Other prey items documented for Norwegian killer whales include cod, squid, bottlenose whales, mackerel, Atlantic salmon, pinnipeds and seabirds (Jonsgård 1968, Vester & Hammerschmidt 2013, Vongraen & Bisther 2014, Nøttestad et al. 2014). Around Scotland-UK, killer whales mainly prey on grey seals, harbour seals and mackerel (Weir 2002, Luque et al. 2006, Bolt et al. 2009, Deecke et al. 2011).
In several locations, killer whales have been observed associating with fishing vessels and scavenging around nets. This has been seen in the mackerel fisheries between Scotland and Norway and the herring fisheries off Northern Norway.
Much remains to be discovered about potential prey specialisations and local feeding behaviours in the North Atlantic. As more research provides increasing evidence of prey switching, an ecological gradient in ecotypes instead of classifications of generalist / specialist may emerge for the killer whales in the North East Atlantic (Bourque et al. 2018).
DID YOU KNOW?
Orcas in Iceland Appear to Fear Pilot Whales
As orcas are known to be apex predators, scientists were surprised to observe some of them fleeing from pilot whales in Icelandic waters. This unexpected behaviour was not an isolated event: it has been observed more than 20 times in Iceland since this initial sighting. Research on these interactions has found that the orcas not only disappear when pilot whales swim nearby but that pilot whales are often actively chasing the orcas away.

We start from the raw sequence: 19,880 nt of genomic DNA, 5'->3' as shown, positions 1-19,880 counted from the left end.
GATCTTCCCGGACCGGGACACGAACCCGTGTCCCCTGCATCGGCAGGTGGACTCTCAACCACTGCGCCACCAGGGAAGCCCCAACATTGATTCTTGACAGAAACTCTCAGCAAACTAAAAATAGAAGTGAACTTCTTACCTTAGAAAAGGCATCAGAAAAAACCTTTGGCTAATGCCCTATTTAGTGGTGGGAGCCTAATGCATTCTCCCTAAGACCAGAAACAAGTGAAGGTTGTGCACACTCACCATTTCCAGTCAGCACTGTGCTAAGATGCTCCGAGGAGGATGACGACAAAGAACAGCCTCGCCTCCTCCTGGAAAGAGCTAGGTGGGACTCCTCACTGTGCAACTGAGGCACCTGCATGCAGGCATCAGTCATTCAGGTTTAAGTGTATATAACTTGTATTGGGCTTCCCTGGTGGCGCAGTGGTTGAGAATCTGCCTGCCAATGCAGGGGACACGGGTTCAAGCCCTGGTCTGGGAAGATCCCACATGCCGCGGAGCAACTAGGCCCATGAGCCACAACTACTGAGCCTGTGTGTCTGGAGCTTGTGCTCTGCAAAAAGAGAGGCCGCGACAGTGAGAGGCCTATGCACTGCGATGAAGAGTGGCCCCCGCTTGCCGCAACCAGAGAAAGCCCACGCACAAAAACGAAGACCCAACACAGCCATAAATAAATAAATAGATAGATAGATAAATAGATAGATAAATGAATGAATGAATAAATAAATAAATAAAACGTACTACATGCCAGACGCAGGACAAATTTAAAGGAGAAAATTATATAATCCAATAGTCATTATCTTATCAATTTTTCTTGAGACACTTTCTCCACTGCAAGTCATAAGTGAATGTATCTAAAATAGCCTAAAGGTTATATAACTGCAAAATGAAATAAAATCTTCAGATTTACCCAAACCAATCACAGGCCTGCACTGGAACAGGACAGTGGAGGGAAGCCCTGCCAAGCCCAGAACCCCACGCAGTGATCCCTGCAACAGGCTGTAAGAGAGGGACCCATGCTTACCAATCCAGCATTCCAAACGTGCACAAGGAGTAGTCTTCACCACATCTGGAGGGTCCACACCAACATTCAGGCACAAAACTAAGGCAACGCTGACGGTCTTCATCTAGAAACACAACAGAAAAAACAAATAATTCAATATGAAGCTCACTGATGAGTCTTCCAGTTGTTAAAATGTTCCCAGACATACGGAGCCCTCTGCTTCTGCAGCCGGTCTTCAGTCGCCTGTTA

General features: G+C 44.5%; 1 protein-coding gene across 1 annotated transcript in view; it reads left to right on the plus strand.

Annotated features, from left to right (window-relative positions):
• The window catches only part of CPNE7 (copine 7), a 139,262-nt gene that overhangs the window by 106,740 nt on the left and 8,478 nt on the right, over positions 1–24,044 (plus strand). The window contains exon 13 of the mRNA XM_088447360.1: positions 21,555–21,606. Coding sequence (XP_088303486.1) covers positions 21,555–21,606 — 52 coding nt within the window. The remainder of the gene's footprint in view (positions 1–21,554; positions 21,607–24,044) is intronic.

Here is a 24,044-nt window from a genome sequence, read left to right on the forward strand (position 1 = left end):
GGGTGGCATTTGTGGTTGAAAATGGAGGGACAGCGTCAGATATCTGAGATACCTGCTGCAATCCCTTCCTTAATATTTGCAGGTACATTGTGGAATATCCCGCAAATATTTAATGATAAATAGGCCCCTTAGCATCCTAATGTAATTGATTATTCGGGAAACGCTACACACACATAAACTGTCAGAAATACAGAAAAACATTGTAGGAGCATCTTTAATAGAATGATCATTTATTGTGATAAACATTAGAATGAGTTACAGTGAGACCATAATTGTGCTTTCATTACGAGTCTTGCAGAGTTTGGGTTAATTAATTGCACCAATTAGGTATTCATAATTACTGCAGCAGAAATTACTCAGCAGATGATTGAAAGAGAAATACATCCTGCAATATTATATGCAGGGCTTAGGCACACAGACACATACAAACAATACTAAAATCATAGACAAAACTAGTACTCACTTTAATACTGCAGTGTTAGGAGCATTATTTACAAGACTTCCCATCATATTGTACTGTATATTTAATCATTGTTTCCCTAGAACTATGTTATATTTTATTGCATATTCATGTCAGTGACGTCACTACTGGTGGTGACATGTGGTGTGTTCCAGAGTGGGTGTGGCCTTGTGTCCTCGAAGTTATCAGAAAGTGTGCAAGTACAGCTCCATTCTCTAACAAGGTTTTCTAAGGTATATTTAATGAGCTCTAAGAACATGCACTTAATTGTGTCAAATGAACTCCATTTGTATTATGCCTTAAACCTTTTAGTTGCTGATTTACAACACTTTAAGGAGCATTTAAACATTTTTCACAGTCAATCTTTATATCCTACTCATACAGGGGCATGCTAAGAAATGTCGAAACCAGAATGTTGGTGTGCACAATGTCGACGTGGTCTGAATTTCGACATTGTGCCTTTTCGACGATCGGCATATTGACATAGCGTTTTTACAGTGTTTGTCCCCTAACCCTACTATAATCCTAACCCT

Even though this peculiar interaction has now been observed many times in Iceland as well as in the Strait of Gibraltar, scientists are still unsure as to why the pilot whales behave in such a way. One hypothesis is that the pilot whales approach orcas to compete for food resources; another explanation is that the pilot whales have developed an anti-predator mobbing behaviour in response to the orcas’ threatening presence. To better understand this behaviour, scientists in Iceland are planning to track groups of whales. This research project, part of the Icelandic Orca Project, is available here.
Distribution and Habitat